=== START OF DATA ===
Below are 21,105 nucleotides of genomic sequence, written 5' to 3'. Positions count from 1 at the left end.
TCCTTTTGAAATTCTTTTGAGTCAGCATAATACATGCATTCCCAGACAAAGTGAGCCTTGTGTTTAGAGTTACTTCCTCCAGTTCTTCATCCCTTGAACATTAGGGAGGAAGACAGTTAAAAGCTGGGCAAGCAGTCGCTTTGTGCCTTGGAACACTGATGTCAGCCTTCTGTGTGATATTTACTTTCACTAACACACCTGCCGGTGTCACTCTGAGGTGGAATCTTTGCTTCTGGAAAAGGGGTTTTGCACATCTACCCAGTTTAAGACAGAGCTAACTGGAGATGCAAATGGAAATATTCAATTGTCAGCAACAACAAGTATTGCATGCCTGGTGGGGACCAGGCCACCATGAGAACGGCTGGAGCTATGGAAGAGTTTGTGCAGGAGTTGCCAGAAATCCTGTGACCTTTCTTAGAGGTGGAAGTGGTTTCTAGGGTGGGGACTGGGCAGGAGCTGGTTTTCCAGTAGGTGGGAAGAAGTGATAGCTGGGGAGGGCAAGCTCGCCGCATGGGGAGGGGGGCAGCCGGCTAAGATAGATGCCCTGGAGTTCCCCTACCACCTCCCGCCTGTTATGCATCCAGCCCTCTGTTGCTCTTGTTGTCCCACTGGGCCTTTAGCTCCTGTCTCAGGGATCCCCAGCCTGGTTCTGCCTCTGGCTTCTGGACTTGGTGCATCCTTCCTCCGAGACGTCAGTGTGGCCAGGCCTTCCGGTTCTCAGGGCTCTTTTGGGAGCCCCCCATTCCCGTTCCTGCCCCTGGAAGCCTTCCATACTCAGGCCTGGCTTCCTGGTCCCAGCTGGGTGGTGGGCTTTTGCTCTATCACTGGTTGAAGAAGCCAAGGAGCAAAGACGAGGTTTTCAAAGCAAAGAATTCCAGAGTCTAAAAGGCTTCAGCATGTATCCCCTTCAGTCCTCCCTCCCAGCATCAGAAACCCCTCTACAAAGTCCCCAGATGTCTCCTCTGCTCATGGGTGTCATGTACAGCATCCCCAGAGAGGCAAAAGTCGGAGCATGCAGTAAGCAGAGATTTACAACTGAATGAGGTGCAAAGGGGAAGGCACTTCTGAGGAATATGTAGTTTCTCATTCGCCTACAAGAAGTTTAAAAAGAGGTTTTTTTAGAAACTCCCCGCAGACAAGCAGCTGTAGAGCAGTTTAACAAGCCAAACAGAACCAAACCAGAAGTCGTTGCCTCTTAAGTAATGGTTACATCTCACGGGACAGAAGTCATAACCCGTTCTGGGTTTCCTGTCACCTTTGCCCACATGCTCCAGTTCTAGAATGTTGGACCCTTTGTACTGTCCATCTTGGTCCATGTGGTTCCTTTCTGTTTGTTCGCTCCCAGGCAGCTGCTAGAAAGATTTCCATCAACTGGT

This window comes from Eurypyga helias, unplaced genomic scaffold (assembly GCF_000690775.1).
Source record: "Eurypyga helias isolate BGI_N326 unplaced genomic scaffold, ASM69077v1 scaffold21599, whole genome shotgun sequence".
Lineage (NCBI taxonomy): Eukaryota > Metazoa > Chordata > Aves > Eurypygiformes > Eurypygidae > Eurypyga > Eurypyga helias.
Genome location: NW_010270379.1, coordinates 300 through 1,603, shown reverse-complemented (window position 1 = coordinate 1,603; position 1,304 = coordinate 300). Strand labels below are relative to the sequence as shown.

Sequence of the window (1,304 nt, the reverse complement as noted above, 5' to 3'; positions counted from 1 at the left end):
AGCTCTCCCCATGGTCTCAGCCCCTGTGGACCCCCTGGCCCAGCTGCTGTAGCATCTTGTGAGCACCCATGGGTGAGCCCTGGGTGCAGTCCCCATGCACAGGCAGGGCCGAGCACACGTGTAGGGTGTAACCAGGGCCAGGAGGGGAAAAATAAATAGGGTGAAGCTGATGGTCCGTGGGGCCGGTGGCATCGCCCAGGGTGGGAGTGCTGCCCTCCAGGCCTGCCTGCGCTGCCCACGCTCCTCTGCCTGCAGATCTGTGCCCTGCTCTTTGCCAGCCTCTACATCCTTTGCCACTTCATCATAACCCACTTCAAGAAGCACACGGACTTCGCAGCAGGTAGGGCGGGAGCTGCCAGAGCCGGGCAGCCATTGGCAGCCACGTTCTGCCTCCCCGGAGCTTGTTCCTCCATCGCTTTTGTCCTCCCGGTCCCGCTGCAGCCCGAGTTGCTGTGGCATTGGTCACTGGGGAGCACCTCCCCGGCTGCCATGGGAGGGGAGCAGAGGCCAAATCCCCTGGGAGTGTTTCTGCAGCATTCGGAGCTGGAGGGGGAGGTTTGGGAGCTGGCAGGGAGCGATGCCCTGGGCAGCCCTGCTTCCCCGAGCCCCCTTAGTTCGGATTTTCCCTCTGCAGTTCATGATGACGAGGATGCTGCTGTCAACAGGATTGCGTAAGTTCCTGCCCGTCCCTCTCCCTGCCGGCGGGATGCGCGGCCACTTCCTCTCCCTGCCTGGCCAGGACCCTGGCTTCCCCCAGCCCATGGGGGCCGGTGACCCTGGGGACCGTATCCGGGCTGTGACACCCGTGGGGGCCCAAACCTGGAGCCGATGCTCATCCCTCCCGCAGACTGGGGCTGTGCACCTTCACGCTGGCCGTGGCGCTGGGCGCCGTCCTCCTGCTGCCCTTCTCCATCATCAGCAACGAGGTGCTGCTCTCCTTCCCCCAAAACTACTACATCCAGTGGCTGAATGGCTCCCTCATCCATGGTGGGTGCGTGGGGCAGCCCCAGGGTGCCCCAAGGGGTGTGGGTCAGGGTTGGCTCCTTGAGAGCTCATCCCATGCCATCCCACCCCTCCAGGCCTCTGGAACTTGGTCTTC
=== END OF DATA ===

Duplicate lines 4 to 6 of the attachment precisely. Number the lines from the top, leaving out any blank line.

Source record: "Eurypyga helias isolate BGI_N326 unplaced genomic scaffold, ASM69077v1 scaffold21599, whole genome shotgun sequence".
Lineage (NCBI taxonomy): Eukaryota > Metazoa > Chordata > Aves > Eurypygiformes > Eurypygidae > Eurypyga > Eurypyga helias.
Genome location: NW_010270379.1, coordinates 300 through 1,603, shown reverse-complemented (window position 1 = coordinate 1,603; position 1,304 = coordinate 300). Strand labels below are relative to the sequence as shown.